Fig. Villagers praying the mountain under fear.,
On 8th October in local news paper one news baffled me. The news stated that a 250 feet high hill vanished in thin air overnight. The incident happened some 50kms away from the
The on-the-spot survey by some of the electronic media person revealed that the mountain section in question had not vanished but definitely caved in.
According to the reports reaching to me, the debris of the said section of the huge mountain range, in form of huge boulders and scattered pieces of rocks in a vicinity of nearly a kilometer from the peak were strewn. The sleepy
In the worst of their dreams they did not anticipate the scenario of the next morning. The very mountain which acted as their savoir had ‘vanished’ with scattered debris in its place! The small
But before moving into any conclusion we should understand the rock types and geology of such hills in and around
Most of the hills in the area has attained old age and are highly weathered. These hills are one of the oldest part of the earth’s crust. All the slopes below the top consists of soil, sediments and rock fragments. Occasionally there are few rock exposures.
Collapse of the hill may be due to weathering aided by mass-wasting forming ‘talus slopes’.
Mass wasting, also known as slope movement or mass movement, is the geomorphic process by which soil, regolith, and rock move downslope under the force of gravity. Types of mass wasting include creep, slides, flows, topples, and falls, each with its own characteristic features, and taking place over timescales from seconds to years.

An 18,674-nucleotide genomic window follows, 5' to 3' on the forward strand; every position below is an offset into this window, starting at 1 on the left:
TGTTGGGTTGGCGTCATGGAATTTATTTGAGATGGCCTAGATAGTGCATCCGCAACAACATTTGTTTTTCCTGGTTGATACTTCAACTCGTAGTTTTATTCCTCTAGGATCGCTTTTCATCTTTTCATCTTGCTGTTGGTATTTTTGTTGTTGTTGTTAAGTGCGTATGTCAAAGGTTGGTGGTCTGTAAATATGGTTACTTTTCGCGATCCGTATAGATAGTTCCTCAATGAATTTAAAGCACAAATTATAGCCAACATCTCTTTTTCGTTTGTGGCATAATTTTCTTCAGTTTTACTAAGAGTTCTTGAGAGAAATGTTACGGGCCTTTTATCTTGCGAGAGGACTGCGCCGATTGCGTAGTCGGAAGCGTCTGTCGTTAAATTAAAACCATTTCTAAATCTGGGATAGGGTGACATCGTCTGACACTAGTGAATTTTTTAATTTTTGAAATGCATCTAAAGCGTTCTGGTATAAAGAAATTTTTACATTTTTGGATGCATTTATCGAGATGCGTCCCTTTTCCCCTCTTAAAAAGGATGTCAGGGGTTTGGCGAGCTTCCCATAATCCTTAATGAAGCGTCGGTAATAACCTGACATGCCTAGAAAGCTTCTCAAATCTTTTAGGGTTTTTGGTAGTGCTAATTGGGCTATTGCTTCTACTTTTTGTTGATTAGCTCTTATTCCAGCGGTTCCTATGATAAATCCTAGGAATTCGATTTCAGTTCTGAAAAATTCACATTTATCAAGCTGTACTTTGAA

Mass wasting may occur at a very slow rate, particularly in areas that are very dry or those areas that receive sufficient rainfall such that vegetation has stabilised the surface. It may also occur at very high speed, such as in rock slides or landslides, with disastrous consequences, both immediate and delayed.
The predominant processes that degrade a rock slope depend largely on the regional climate (temperature, amount of rainfall, etc.) and also through Thermal stresses and Topographic stresses.
From first instance it looks that the hill became the culprit of Debris avalanches. Debris Avalanches are very high velocity flows of large volume mixtures of rock and regolith that result from complete collapse of a mountainous slope. They move down slope and then can travel for considerable distances along relatively gentle slopes.
Other theory which can be implemented here that hill may have collapsed due to underground mine fire in the nearby coalfields of Ramgarh and Gola areas. Underground hollow created by mine fire may have put stressed on the highly weathered hill.
What ever may be the cause but it is true that more incidence like this may happen in future especially in Ranchi city where one of the hill, popularly known as Ranchi Hill, has already threatened the local people last year as part of it was affected with landslides.
Some of the other hills are also affected as they are in regular threat by explosives used by the miners for making stone chips for building purposes.